For European research, the best place to start is Europeana Newspapers, available at www.europeana-newspapers.eu. A project of the European Commission’s CIP 2007, Europeana Newspapers contains 18 million newspaper pages from across Europe. Another excellent resource is Austrian Newspapers Online (ANNO), a project of the Austrian National Library. Containing over 1000 newspapers and magazines from throughout the former Austrian Empire, its holdings span from the 1689 until 1947. ANNO is located at http://anno.onb.ac.at. Both Europeana Newspapers and ANNO are free and available from the comfort of your own home. Best of all, all three of these amazing resources are fully text searchable. Other commercial sites such as https://www.newspapers.com/ are also invaluable, particularly for American and British research.
As with much of genealogy research, the biggest obstacle facing the researcher is language. Since my blog is written in English I will assume that my readers are familiar with that language. For most of you, the newspapers in ProQuest will pose no difficulty. However, European newspapers—whether using ANNO, Europeana Newspapers, or another resource—will be in the language of the original country, which may pose a far greater challenge. For Jewish families, the vast majority of what you will find will not be in English. Depending on your family’s location, articles may be in German, Polish, Russian, or another language—and frequently shifting borders means that information you uncover about your family may be written in different languages in different periods, even if your family never moved. Moreover, the ANNO website is written in German, requiring a knowledge of that language in order to perform a search.
Newspaper searches can also be very difficult because prior to the twentieth century, name spellings were not consistent. The same last name can be spelled in a wide variety of ways—especially when families moved to countries with different languages but also within the same language. Moreover, the process of optical character recognition (OCR) is hardly perfect, so a variety of machine-induced errors may make search results more challenging.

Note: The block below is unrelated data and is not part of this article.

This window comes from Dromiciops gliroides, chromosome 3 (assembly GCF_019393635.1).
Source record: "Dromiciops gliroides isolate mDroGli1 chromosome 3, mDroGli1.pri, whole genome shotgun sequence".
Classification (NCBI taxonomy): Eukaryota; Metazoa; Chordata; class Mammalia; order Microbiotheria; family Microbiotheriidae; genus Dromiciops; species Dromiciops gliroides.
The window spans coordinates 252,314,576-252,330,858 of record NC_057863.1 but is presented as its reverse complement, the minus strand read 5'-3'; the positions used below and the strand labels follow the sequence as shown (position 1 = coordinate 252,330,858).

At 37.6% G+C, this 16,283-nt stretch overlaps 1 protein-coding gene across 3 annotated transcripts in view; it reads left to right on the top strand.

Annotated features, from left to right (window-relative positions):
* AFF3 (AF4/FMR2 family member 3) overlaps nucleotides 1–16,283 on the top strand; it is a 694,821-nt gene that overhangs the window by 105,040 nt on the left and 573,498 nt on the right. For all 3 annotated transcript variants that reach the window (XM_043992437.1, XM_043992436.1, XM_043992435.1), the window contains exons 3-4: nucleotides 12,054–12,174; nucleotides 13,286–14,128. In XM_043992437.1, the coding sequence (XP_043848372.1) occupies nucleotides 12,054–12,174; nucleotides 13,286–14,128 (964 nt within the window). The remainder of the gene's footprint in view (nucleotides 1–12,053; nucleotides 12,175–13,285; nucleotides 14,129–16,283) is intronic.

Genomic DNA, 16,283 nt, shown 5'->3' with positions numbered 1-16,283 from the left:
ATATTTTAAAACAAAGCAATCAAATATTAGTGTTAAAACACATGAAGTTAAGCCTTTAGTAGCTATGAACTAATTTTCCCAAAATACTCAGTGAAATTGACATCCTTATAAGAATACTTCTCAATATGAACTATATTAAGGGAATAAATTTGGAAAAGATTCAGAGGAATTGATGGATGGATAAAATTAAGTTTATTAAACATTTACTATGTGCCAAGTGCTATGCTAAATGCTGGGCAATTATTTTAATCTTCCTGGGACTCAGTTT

An additional, often significant problem can arise from the names themselves. Many last names are very common; when wading through search results one must be able to determine—quickly—which articles pertain to your family and which are about different families with the same name. Even worse, many names are also very common nouns. For example, my grandfather’s grandmother’s maiden name, Krzak, means “bush” in Polish (although I tend to doubt that I am related to the former presidents). When searching for this name in Polish-language historical newspapers, it can be very difficult to distinguish articles about people named Krzak from articles about gardening which mention bushes.
It would be highly inefficient to hire a translator to wade through the potentially thousands of results before filtering them to select only the ones of relevance. However, such filtering requires significant language skills.
A Way Forward
If you have ancestors in Central or Eastern Europe but do not have language skills yourself, it can be very difficult to research them yourself. Instead, it may be beneficial to hire someone with both language proficiency and genealogical expertise. At Lost Roots Family History, I have significant experience in both. Please feel free to visit my main website at www.lostrootsfamilyhistory.com, where you can learn about my services or contact me. Through historical newspaper research, I may be able to make your family history come alive, transforming trees of names and dates into real stories about real people.